Improving neurological outcomes after CPR

Posted 7 Nov 2018

Could raising a patient’s legs during CPR be the key to improving neurological outcomes?  That’s the question Flinders researchers will explore thanks to a Flinders Foundation Health Seed Grant.

Patients who survive CPR can be left with significant neurological disability due to poor cerebral blood flow during resuscitation.

Flinders Researcher and Intensive Care Unit Consultant Dr Shailesh Bihari will carry out a new pilot study looking at whether a passive leg raise in patients undergoing CPR improves cerebral oxygenation and is effective in reducing neurological issues.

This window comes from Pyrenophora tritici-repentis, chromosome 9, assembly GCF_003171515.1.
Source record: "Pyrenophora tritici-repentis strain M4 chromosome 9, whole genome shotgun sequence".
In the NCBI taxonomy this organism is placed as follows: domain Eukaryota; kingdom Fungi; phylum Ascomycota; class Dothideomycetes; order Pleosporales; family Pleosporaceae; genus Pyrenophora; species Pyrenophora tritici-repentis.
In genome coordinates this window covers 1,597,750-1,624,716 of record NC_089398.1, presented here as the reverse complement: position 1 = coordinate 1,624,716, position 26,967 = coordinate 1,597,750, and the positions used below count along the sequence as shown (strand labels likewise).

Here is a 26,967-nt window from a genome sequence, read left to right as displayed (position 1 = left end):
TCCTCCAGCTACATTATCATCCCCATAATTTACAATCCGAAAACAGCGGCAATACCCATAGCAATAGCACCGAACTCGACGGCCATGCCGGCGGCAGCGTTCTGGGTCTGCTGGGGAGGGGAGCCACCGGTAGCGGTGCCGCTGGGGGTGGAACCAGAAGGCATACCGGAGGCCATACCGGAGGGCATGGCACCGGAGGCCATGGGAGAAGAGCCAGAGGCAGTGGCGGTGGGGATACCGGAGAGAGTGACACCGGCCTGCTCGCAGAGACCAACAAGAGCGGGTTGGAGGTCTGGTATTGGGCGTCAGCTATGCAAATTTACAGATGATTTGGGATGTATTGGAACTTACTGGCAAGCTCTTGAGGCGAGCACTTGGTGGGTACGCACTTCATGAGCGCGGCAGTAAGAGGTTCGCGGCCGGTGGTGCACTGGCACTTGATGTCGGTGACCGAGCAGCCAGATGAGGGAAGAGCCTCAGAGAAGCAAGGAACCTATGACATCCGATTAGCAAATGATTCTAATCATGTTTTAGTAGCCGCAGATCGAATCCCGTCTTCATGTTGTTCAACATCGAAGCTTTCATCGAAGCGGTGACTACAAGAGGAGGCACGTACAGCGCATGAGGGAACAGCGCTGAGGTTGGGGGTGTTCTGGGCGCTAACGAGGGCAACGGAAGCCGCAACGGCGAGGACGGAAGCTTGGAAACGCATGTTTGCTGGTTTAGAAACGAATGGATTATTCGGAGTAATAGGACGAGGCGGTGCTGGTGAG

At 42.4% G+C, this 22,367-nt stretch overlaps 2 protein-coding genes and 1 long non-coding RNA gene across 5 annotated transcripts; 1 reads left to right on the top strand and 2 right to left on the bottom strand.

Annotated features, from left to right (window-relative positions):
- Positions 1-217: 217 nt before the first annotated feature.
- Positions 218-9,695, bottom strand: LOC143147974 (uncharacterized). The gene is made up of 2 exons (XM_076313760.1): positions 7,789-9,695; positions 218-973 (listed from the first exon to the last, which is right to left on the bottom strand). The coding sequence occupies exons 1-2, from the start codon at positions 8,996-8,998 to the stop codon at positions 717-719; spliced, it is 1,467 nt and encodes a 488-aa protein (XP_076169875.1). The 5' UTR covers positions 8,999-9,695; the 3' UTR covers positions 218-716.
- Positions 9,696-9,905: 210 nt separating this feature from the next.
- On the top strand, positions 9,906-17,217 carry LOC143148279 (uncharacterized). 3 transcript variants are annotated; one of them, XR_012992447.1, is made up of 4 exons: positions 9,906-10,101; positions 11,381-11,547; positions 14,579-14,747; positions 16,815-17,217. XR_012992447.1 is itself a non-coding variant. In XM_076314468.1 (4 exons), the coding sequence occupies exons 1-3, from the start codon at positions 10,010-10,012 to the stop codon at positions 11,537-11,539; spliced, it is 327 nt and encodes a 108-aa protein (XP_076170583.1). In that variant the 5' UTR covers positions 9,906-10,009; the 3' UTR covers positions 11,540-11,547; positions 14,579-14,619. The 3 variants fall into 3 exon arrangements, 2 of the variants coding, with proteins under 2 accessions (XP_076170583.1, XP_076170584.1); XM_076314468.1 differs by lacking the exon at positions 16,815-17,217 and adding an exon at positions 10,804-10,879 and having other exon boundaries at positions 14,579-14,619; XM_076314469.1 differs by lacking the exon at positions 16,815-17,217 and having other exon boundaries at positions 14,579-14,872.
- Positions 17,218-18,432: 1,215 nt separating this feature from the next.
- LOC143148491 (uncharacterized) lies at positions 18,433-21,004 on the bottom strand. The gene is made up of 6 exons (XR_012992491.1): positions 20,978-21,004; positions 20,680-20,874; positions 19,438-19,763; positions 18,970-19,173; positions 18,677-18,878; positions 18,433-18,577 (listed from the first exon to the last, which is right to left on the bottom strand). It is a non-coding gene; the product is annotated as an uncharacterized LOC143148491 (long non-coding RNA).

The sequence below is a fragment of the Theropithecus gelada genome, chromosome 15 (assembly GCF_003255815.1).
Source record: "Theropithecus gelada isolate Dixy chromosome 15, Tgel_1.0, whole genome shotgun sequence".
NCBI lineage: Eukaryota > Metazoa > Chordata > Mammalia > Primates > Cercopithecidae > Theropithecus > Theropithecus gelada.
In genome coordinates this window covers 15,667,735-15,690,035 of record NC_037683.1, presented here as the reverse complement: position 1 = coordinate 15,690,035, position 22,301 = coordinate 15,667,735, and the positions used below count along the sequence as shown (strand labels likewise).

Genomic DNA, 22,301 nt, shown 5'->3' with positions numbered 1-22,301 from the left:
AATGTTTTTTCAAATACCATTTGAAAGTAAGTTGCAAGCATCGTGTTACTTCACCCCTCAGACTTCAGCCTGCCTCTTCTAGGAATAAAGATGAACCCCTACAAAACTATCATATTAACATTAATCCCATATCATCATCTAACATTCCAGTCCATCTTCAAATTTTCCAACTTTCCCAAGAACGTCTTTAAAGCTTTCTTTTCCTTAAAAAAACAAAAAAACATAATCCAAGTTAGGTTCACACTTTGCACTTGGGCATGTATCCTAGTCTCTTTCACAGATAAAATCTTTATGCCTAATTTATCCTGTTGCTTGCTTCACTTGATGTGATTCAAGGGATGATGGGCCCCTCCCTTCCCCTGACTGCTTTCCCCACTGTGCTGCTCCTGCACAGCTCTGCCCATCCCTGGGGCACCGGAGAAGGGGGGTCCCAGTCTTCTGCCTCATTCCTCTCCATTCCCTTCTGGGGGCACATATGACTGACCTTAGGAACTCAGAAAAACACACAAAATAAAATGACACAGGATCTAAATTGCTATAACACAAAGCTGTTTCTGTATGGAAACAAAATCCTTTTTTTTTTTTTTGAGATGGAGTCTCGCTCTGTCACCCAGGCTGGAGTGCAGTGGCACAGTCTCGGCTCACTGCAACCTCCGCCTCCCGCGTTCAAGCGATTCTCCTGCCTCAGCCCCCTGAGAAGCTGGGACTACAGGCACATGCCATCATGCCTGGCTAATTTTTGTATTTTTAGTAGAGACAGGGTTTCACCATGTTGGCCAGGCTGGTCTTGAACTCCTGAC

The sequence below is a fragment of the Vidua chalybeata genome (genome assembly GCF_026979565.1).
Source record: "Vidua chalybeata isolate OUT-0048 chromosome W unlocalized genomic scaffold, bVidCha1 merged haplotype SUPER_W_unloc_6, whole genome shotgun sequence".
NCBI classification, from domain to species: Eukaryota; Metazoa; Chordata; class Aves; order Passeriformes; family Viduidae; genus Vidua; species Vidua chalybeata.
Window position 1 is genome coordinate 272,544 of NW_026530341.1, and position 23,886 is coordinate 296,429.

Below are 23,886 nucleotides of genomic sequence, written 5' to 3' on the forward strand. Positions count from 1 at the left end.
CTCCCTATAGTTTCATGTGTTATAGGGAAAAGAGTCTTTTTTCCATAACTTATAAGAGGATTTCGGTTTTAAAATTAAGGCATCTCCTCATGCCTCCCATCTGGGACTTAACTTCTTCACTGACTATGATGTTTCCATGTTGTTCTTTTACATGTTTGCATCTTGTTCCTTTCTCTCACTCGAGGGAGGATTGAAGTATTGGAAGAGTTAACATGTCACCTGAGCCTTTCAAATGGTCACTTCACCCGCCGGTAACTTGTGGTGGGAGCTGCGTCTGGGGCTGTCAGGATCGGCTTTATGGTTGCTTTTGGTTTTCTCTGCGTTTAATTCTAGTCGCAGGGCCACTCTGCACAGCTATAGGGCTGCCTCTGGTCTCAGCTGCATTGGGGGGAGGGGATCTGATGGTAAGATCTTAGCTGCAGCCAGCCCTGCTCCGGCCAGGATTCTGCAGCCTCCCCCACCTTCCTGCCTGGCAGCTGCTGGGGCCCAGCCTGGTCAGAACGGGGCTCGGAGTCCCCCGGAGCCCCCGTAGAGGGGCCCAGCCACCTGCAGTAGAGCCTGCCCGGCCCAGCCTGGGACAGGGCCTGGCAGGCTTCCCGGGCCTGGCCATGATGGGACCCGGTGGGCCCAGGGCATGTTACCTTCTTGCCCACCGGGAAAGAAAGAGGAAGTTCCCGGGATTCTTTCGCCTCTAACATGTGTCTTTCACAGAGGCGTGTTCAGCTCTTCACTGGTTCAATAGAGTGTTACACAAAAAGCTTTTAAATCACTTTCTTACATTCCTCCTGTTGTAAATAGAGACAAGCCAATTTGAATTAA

If it’s found that leg raises have improved short and long-term outcomes compared with conventional CPR, this simple strategy could be included in current Australian Resuscitation Council Guidelines for CPR.

This research is made possible thanks to a generous supporter and generous donations from the community.

Project title: The effect of passive leg raise (PLR) performed during cardiopulmonary resuscitation (CPR) on cerebral blood flow as measured by near infrared spectroscopy (NIRS)

Lead researcher: Dr Shailesh Bihari


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